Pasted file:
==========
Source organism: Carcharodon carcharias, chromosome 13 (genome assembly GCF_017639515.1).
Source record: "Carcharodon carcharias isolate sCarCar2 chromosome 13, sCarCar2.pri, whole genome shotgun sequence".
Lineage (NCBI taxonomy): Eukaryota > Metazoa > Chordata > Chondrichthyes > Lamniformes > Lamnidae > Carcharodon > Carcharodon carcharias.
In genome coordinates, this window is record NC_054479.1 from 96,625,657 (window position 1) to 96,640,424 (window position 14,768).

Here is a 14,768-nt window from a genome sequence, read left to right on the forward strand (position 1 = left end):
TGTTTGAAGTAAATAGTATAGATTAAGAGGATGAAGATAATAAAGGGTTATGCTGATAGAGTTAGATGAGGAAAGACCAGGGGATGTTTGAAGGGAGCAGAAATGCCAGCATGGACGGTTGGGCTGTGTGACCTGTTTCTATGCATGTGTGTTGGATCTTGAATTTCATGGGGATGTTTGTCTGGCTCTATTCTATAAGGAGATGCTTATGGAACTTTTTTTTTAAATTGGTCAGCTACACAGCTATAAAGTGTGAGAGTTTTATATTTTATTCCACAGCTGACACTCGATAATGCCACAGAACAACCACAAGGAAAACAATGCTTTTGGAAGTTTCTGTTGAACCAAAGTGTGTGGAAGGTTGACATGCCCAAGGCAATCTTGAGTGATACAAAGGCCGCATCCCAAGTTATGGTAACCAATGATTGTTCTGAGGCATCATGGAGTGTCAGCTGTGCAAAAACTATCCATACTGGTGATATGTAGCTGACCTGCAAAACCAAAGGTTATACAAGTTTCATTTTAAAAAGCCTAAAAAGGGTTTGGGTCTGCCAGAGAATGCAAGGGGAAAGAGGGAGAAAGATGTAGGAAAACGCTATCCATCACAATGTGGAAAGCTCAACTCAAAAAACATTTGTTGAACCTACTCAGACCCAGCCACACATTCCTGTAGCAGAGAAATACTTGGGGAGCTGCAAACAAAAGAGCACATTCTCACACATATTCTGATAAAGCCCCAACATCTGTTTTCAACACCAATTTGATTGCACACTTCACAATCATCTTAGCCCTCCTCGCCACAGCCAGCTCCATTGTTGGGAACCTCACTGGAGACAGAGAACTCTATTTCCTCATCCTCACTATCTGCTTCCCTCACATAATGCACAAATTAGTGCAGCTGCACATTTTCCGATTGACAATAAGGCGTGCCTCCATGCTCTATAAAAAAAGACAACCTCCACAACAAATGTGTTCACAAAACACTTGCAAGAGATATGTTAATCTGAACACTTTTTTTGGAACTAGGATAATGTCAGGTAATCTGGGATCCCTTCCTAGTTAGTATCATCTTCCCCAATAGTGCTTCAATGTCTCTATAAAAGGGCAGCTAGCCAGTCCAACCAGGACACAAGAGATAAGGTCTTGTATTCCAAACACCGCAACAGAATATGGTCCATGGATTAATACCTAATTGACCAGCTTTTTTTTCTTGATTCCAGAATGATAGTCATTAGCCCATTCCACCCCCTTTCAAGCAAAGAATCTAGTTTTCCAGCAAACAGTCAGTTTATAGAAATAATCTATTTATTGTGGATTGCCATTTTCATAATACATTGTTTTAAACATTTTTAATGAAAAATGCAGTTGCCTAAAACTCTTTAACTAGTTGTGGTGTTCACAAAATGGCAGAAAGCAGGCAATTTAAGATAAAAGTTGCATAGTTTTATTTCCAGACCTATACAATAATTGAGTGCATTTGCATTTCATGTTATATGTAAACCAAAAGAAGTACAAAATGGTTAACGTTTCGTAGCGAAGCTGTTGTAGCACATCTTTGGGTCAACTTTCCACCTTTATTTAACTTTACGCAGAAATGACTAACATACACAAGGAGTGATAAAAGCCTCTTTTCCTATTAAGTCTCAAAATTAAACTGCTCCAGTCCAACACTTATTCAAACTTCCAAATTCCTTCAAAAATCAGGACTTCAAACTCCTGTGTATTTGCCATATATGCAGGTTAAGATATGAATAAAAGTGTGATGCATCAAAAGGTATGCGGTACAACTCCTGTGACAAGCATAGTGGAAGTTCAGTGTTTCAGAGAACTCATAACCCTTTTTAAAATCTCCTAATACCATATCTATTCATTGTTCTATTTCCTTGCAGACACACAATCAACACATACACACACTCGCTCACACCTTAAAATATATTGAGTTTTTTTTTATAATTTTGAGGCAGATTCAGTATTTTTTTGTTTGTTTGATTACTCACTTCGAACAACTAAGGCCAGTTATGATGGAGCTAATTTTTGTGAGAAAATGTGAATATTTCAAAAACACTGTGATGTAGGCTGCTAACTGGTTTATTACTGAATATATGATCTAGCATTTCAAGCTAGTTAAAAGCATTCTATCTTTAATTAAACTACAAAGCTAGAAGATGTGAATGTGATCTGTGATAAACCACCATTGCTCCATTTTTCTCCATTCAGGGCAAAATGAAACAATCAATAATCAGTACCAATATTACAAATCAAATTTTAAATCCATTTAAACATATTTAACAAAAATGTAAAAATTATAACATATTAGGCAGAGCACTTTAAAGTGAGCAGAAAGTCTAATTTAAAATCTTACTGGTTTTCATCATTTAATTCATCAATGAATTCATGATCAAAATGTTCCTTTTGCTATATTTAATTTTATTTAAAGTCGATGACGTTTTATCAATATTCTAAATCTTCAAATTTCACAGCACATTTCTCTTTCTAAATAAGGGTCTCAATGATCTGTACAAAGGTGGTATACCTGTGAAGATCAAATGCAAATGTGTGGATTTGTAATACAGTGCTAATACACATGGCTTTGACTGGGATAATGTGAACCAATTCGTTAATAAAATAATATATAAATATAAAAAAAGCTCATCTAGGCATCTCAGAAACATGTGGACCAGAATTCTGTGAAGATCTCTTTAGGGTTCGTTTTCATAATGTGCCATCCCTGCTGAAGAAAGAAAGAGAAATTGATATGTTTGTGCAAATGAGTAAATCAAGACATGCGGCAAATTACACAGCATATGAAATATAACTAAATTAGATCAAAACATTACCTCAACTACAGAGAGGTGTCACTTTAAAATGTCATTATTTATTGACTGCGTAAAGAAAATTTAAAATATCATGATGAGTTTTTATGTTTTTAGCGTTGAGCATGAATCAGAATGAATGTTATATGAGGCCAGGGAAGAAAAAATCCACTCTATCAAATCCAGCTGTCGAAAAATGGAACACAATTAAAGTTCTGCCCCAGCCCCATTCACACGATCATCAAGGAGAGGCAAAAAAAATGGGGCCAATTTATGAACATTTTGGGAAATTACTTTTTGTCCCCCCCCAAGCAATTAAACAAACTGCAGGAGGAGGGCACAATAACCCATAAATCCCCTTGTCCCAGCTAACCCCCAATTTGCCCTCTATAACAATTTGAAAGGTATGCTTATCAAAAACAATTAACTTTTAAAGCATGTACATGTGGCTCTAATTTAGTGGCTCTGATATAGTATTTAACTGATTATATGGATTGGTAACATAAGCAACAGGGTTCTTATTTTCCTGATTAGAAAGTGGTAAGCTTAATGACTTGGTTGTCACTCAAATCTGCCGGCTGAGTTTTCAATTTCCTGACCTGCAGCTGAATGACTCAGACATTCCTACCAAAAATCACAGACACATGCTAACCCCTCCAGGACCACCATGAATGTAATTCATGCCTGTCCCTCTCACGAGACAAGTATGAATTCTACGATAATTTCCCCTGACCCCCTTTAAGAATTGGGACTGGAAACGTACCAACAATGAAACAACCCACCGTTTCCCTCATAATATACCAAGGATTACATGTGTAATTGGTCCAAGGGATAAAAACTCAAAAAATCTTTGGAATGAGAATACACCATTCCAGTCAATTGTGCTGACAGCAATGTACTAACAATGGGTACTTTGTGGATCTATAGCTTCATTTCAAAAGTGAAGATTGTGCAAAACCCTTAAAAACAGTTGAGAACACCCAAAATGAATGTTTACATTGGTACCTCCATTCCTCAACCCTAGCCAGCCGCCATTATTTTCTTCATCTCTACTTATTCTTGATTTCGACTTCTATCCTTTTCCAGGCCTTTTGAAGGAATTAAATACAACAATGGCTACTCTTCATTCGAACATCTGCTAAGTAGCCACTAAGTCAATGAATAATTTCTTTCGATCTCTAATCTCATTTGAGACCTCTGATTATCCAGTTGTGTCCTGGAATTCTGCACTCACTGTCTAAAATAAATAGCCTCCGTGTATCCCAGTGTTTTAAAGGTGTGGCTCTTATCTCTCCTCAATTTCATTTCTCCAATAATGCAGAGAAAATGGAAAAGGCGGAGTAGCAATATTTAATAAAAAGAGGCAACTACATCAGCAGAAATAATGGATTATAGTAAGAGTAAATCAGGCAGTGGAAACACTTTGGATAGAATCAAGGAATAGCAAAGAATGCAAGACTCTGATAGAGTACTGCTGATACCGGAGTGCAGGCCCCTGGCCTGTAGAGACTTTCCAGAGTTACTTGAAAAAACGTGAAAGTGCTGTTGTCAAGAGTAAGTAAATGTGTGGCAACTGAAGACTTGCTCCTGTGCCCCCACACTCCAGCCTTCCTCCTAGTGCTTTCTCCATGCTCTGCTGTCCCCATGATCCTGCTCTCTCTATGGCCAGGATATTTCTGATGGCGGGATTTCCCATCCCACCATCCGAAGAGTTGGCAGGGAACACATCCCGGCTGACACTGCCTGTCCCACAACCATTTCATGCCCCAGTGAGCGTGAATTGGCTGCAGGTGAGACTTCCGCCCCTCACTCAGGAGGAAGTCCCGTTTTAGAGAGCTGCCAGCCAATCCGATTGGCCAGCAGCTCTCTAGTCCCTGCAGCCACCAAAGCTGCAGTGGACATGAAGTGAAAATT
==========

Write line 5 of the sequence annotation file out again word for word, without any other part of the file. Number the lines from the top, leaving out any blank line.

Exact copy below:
Here is a 14,768-nt window from a genome sequence, read left to right on the forward strand (position 1 = left end):